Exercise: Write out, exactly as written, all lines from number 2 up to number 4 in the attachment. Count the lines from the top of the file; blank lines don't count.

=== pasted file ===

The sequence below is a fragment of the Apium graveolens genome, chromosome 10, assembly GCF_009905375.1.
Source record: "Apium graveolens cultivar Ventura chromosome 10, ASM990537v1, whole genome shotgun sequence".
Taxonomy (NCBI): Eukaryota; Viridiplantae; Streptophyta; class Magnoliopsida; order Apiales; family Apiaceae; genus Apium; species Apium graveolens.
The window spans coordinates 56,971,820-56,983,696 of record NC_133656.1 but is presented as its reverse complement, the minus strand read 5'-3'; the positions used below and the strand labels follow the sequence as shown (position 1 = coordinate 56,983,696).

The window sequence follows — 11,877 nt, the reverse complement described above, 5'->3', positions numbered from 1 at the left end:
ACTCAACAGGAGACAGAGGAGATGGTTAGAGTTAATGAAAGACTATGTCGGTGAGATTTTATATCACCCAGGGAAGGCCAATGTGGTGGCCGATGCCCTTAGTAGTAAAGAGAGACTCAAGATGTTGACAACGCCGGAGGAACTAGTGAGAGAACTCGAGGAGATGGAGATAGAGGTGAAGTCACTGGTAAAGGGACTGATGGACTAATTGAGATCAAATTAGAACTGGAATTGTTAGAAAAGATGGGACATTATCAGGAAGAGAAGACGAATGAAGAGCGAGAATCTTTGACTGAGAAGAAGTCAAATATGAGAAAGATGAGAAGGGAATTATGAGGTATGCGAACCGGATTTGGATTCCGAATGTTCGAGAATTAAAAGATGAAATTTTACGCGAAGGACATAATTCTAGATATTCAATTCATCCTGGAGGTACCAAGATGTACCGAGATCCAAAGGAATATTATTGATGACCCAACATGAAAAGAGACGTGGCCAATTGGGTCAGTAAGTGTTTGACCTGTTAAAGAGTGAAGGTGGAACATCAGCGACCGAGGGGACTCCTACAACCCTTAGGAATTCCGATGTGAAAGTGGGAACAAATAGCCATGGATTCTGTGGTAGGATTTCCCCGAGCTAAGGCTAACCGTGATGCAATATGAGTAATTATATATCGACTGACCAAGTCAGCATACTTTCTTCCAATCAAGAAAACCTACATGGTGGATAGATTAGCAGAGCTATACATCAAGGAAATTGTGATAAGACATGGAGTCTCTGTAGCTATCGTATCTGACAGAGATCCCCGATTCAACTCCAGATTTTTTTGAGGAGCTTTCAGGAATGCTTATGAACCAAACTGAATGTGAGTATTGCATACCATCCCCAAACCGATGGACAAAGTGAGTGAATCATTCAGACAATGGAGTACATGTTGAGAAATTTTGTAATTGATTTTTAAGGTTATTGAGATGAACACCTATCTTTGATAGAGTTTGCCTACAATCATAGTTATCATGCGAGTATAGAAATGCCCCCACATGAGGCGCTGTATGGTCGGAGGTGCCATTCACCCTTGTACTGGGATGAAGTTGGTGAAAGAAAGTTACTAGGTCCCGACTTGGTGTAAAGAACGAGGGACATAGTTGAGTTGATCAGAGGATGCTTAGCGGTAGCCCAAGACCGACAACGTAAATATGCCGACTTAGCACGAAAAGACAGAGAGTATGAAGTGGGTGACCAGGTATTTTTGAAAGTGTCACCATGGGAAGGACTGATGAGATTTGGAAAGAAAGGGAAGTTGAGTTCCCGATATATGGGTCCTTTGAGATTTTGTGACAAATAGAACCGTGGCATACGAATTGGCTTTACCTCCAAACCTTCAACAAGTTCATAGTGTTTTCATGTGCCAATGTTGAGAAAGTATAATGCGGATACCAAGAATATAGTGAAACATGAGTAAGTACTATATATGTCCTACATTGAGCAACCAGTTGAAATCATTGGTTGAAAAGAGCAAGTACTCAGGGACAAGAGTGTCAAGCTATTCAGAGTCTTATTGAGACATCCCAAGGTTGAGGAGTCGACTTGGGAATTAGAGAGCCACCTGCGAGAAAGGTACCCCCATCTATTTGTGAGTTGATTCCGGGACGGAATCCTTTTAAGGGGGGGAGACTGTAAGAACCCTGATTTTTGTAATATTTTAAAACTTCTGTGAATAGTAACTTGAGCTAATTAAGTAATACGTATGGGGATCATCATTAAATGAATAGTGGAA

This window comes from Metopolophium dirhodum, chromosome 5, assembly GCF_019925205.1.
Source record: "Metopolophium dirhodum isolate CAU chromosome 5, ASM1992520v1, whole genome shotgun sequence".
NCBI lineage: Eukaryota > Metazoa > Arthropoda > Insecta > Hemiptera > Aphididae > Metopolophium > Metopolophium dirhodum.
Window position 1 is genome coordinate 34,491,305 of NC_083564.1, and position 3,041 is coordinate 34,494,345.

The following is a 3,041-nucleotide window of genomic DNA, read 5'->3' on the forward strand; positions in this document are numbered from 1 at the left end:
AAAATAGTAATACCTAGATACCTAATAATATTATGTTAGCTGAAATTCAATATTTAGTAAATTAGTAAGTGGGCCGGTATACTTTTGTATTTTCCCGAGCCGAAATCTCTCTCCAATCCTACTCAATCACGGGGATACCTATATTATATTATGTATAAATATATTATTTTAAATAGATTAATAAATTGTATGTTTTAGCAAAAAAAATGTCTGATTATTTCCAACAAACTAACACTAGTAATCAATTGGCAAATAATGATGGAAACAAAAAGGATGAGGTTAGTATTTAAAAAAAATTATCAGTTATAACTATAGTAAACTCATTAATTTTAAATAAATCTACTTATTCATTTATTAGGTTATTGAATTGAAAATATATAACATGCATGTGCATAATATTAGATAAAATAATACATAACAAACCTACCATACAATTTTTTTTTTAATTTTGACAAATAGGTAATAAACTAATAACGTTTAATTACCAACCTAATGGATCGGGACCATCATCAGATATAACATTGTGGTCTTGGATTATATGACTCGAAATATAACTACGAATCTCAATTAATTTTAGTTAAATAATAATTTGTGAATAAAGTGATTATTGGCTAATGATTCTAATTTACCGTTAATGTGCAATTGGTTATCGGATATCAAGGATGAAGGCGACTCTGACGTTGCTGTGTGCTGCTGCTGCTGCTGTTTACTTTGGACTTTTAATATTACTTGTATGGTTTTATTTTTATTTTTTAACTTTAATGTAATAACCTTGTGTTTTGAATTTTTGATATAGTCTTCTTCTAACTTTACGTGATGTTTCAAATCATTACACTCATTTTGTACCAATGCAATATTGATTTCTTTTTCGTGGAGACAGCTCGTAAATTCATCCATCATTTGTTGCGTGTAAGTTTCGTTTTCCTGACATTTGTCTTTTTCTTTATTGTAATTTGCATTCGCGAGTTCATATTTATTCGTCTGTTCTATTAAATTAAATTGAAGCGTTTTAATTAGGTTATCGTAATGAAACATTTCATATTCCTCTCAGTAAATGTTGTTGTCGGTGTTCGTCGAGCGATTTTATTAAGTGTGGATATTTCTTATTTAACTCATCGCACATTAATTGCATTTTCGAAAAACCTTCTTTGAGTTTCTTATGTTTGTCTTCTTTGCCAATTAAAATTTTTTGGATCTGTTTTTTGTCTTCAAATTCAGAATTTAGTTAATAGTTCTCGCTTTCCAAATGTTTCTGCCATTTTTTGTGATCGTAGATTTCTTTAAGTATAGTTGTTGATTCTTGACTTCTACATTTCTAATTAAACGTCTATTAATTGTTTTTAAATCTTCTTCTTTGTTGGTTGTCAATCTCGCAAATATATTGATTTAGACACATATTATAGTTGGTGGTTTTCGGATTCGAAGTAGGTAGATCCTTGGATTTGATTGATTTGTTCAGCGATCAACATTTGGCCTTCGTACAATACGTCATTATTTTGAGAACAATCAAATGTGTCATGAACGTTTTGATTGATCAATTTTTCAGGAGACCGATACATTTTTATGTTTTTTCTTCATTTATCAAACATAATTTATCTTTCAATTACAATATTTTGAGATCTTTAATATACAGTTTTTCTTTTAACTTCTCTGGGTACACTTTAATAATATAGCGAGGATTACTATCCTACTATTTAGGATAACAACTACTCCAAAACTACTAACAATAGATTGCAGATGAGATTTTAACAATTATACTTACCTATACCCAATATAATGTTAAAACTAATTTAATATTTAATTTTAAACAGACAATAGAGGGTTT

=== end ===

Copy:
Source record: "Apium graveolens cultivar Ventura chromosome 10, ASM990537v1, whole genome shotgun sequence".
Taxonomy (NCBI): Eukaryota; Viridiplantae; Streptophyta; class Magnoliopsida; order Apiales; family Apiaceae; genus Apium; species Apium graveolens.
The window spans coordinates 56,971,820-56,983,696 of record NC_133656.1 but is presented as its reverse complement, the minus strand read 5'-3'; the positions used below and the strand labels follow the sequence as shown (position 1 = coordinate 56,983,696).